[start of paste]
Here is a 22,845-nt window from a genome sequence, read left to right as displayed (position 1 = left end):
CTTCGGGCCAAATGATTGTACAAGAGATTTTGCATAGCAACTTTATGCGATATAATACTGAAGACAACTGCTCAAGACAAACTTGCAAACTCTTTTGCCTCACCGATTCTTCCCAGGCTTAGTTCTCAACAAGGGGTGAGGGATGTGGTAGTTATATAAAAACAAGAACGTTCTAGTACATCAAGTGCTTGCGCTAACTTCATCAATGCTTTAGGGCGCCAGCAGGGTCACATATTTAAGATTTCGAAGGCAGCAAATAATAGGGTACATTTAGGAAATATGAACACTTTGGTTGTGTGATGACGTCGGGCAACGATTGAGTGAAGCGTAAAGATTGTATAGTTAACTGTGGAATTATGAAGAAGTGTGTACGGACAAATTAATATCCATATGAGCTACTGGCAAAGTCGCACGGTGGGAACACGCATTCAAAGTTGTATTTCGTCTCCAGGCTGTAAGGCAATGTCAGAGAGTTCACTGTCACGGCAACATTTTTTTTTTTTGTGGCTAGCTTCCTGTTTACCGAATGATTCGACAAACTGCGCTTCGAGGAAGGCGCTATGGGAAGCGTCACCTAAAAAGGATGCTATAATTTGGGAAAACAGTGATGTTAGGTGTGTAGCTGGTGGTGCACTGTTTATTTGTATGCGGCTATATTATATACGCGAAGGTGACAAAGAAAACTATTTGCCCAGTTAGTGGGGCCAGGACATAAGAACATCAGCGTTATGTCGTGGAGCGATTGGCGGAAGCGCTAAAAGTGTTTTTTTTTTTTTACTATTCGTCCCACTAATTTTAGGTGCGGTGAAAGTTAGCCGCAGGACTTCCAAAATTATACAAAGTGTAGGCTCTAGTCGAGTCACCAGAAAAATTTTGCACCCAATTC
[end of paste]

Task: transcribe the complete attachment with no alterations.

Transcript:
Here is a 22,845-nt window from a genome sequence, read left to right as displayed (position 1 = left end):
CTTCGGGCCAAATGATTGTACAAGAGATTTTGCATAGCAACTTTATGCGATATAATACTGAAGACAACTGCTCAAGACAAACTTGCAAACTCTTTTGCCTCACCGATTCTTCCCAGGCTTAGTTCTCAACAAGGGGTGAGGGATGTGGTAGTTATATAAAAACAAGAACGTTCTAGTACATCAAGTGCTTGCGCTAACTTCATCAATGCTTTAGGGCGCCAGCAGGGTCACATATTTAAGATTTCGAAGGCAGCAAATAATAGGGTACATTTAGGAAATATGAACACTTTGGTTGTGTGATGACGTCGGGCAACGATTGAGTGAAGCGTAAAGATTGTATAGTTAACTGTGGAATTATGAAGAAGTGTGTACGGACAAATTAATATCCATATGAGCTACTGGCAAAGTCGCACGGTGGGAACACGCATTCAAAGTTGTATTTCGTCTCCAGGCTGTAAGGCAATGTCAGAGAGTTCACTGTCACGGCAACATTTTTTTTTTTTGTGGCTAGCTTCCTGTTTACCGAATGATTCGACAAACTGCGCTTCGAGGAAGGCGCTATGGGAAGCGTCACCTAAAAAGGATGCTATAATTTGGGAAAACAGTGATGTTAGGTGTGTAGCTGGTGGTGCACTGTTTATTTGTATGCGGCTATATTATATACGCGAAGGTGACAAAGAAAACTATTTGCCCAGTTAGTGGGGCCAGGACATAAGAACATCAGCGTTATGTCGTGGAGCGATTGGCGGAAGCGCTAAAAGTGTTTTTTTTTTTTTACTATTCGTCCCACTAATTTTAGGTGCGGTGAAAGTTAGCCGCAGGACTTCCAAAATTATACAAAGTGTAGGCTCTAGTCGAGTCACCAGAAAAATTTTGCACCCAATTC